ALABAMA (WHNT) — State health officials say nine children across Alabama have tested positive for the adenovirus, including two requiring liver transplants.
According to the Alabama Department of Public Health (ADPH), officials are investigating the increase in hepatitis among Alabama children, although subsequent analysis found that adenovirus 41 was associated with this type of hepatitis.
The nine children, all under the age of 10, presented to health care providers with symptoms of gastrointestinal illness and variations of liver damage, including liver failure. None of them had any notable underlying conditions, according to health officials.
The ADPH has not determined an epidemiological link between the nine children statewide.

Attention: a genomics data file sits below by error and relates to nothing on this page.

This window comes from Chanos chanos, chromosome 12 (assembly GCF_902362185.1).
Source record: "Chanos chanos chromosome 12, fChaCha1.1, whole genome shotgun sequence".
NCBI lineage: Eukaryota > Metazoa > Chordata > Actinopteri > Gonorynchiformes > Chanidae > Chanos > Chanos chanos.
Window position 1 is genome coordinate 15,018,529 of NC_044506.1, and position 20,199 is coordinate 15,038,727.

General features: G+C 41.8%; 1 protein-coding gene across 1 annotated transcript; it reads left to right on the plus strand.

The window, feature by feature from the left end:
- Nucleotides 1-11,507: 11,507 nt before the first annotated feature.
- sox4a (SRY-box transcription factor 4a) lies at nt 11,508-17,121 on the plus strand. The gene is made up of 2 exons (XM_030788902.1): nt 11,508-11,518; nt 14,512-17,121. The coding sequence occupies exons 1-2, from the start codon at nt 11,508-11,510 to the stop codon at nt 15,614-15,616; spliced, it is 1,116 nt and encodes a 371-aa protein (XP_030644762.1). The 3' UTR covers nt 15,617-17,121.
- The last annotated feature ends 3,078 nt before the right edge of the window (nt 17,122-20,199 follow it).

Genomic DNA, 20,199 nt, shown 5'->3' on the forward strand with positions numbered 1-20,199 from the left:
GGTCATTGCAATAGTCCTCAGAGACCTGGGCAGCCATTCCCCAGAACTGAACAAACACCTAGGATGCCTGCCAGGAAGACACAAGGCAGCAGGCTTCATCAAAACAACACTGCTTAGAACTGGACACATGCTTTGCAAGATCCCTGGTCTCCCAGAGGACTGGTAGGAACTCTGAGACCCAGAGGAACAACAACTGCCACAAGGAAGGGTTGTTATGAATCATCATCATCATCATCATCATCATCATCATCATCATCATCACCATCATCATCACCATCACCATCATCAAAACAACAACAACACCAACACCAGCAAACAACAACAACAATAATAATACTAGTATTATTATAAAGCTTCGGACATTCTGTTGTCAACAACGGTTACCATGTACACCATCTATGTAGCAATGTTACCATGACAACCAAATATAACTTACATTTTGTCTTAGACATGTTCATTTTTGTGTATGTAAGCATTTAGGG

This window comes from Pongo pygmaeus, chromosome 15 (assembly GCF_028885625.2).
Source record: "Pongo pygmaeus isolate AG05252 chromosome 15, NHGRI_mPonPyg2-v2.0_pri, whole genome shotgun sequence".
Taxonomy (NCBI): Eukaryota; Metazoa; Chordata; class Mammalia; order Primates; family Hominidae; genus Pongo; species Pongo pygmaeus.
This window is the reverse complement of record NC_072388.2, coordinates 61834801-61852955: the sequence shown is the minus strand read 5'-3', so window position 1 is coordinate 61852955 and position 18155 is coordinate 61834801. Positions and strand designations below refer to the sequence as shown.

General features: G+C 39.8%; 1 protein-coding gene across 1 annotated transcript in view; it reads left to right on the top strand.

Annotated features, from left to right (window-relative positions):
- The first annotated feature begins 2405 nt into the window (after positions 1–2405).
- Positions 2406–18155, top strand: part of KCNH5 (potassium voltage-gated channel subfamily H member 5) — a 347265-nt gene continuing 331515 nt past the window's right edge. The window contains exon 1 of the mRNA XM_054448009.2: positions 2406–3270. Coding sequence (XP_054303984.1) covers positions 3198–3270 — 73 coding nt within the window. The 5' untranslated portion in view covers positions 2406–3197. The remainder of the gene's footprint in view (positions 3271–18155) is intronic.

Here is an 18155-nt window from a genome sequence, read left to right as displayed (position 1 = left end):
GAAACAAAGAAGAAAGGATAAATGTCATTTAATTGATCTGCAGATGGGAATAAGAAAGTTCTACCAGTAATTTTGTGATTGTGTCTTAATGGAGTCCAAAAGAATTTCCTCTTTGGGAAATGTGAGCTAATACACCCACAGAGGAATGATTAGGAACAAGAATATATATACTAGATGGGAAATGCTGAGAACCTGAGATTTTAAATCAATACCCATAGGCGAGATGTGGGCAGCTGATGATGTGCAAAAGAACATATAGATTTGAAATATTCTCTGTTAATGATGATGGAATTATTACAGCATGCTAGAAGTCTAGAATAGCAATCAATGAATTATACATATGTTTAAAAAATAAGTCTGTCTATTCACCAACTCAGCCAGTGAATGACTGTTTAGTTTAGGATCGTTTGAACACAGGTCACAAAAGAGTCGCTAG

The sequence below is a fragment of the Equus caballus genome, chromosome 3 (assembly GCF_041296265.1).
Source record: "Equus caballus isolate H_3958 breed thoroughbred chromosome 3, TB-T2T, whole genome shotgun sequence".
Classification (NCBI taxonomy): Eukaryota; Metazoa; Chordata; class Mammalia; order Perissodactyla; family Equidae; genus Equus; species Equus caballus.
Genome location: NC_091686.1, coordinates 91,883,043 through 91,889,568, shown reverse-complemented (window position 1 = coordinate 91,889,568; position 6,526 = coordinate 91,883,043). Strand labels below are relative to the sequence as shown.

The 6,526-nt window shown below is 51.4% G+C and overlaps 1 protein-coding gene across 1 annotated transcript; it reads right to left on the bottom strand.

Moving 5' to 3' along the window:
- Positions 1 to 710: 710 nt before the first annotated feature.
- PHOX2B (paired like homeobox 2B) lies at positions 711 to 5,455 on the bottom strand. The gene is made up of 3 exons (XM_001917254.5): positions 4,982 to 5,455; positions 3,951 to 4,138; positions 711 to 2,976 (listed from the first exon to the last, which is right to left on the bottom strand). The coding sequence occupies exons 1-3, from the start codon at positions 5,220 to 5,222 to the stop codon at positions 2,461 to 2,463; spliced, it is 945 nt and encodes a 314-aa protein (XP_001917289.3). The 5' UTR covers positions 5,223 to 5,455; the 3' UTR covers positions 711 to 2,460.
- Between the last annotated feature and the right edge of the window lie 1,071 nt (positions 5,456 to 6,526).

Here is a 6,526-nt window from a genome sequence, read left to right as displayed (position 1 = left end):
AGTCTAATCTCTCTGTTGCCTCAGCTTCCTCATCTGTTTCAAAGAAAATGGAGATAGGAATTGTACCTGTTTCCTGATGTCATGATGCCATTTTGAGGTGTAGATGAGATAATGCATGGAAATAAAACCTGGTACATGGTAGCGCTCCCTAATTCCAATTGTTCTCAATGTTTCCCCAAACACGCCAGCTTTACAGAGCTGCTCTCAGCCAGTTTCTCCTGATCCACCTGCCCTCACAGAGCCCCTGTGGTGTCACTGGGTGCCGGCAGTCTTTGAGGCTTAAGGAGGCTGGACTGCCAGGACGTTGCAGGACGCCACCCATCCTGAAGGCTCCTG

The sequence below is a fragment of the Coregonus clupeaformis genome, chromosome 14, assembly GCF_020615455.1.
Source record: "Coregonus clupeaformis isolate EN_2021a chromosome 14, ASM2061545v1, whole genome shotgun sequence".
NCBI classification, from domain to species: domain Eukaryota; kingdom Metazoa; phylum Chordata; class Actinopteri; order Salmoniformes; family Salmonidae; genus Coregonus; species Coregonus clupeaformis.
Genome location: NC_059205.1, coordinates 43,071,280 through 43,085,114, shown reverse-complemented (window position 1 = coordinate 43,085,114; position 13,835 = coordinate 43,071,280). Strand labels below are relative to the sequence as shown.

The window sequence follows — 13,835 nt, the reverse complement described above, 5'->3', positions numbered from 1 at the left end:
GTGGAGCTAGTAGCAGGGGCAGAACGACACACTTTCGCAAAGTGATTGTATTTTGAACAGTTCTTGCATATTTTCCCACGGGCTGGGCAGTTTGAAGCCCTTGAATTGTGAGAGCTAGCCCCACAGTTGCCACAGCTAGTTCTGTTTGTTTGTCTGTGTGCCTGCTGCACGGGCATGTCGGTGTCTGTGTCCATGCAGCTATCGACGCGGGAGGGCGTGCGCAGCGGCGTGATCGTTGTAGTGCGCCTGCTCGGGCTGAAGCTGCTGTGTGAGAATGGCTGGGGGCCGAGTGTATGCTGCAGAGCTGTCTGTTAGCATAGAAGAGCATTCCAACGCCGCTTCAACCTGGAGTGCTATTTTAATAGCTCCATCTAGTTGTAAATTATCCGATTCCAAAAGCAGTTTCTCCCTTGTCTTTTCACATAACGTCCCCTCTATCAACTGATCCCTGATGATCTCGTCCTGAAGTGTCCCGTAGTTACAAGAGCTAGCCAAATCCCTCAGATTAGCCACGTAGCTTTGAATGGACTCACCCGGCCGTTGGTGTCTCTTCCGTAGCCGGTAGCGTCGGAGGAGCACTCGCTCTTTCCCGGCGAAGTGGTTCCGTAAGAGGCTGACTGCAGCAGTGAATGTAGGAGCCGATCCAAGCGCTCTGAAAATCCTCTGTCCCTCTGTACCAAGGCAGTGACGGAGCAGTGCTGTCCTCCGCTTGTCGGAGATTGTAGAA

According to the Centers for Disease Control and Prevention (CDC), adenoviruses typically cause “mild, self-limiting influenza-like or gastrointestinal illness. In rarer cases, the virus can manifest as severe illness that may require hospitalization or lead to death.
The CDC says there are several ways adenoviruses spread from an infected person, including:
- Close personal contact
- Transmitted by coughing or sneezing
- Touching an object or surface that contains adenovirus, then touching your mouth, nose, or eyes without washing your hands
- Contact with stool
The CDC says that to avoid adenoviruses, you should:
- Wash your hands with soap and water for at least 20 seconds
- Avoid touching your mouth, nose or eyes with unwashed hands
- Avoid close contact with sick people
For more information on adenoviruses and studies on how it affects children, click here.
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